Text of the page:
Did you use all of your vacation time each year? I know we certainly don’t have an issue using ours. As fast-paced and crazy as our lives are, we definitely need the time away to spend some quality time together and connect in a way you can’t during the typical 9-5 routine. There is always this chore that needs to be done or this project that needs to be finished. It’s never-ending. I can see why it would be even more important and necessary for families to get away together as a group with some mom and dad time built-in (or maybe even a second get-away).
Most people know how important is to take vacation time, but a new survey from Expedia finds that American workers typically leave four full days of vacation on the table each year – averaging just 11 of the 15 days available to them. Multiply that by the 122 million full-time workers in the country and it works out to 500 million days left unused. Put another way: Every year, we collectively ignore more than 1.3 million years of available vacation.
In another series of consumer surveys conducted by travel website Skift, half of the American workforce left a total of 169 million vacation days on the table in 2014. So what’s keeping us at our desks? Well I decided to do some research and fouled these following reasons to be the biggest culprits of us remaining chained to our desks:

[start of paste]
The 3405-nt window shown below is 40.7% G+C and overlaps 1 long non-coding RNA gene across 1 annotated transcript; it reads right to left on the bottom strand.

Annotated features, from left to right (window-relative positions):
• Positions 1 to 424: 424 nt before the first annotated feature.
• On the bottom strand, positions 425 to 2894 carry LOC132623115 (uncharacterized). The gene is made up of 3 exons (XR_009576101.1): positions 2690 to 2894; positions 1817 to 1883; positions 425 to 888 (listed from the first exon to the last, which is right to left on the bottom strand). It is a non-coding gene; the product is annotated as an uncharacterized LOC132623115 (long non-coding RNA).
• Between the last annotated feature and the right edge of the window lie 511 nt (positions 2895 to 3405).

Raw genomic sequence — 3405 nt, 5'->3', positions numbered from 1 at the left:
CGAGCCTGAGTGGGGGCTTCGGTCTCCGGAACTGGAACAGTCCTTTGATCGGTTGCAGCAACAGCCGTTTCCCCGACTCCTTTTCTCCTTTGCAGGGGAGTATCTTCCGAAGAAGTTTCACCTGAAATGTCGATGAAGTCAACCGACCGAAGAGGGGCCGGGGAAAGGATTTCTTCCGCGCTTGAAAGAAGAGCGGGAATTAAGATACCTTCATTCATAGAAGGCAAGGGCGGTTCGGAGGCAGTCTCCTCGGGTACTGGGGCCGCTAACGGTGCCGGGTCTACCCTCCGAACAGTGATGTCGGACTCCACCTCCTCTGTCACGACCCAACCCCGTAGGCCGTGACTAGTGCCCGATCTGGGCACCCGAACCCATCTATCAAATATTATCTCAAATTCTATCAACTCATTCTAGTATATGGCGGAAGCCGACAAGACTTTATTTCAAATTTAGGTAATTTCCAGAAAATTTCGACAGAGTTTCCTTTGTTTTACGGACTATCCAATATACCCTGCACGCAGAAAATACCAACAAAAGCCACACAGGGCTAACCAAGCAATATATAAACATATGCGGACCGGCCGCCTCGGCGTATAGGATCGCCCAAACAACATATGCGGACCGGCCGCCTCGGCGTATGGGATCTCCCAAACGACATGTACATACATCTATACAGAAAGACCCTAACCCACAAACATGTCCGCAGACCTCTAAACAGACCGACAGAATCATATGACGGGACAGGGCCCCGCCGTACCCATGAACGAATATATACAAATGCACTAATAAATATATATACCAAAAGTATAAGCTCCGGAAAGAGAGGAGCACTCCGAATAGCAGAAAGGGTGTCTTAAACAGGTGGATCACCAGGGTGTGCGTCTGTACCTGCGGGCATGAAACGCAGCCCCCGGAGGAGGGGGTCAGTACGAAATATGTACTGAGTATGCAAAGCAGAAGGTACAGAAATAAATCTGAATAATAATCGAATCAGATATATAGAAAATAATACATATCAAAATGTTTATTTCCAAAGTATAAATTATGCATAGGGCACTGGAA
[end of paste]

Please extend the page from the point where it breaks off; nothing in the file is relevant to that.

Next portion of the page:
Travel Association reports that four out of 10 workers left their vacation days unused due to the fear of more work or of being replaced when they returned from their time off. Women and young workers were especially guilty of this, as they took fewer vacation days than men and their older co-workers, respectively, though Americans as a whole have always tended to be bad at taking time off. That being said, those who earned higher incomes had a lot less trouble taking time off. In fact, Americans making more than $150,000 used most, if not all of their vacation days.
Scott Spiker, CEO of First Command Financial Services, a financial service provider, says “Vacations tend to suck up money. They tempt people to spend more, save less and take on more debt. By forfeiting some of their vacation days, Americans are trying to eliminate the temptation to spend money,”
According to a recent survey conducted by Kelton Research and commissioned by the Radisson hotel chain, heavy workloads and the struggle to pay for travel were some of the primary reasons workers decided not to take more time off.
Business Insider did a study and found that many workers see their managers or colleagues skipping vacations and feel guilty about taking time off themselves. They don’t want to look like they’re not a team player or a slacker.
People also worry that they may need to use the time away from the office for, say, a family emergency or some other unforeseeable event. About 40% of employees in a poll by Creative Group, parent company Robert Half International, said they’re “saving vacation time in case they need it” for some future purpose other than unwinding.
Are you one of those people that never take a vacation? If so, please check out the list below of the benefits of taking a vacation, and use some of those earned hours. Even if it’s only a 3 or 4 day weekend, get out there and enjoy some free time. There’s still a little bit of time left in 2021! Don’t let them go to waste, you’ve earned them. If money is an issue, check out my post for some Money Saving Tips.
- Better physical health
- More productivity
- Closer family relationships
- Newer perspectives
- Increased mental power
- Lower chance of burnout
- Improved mental health
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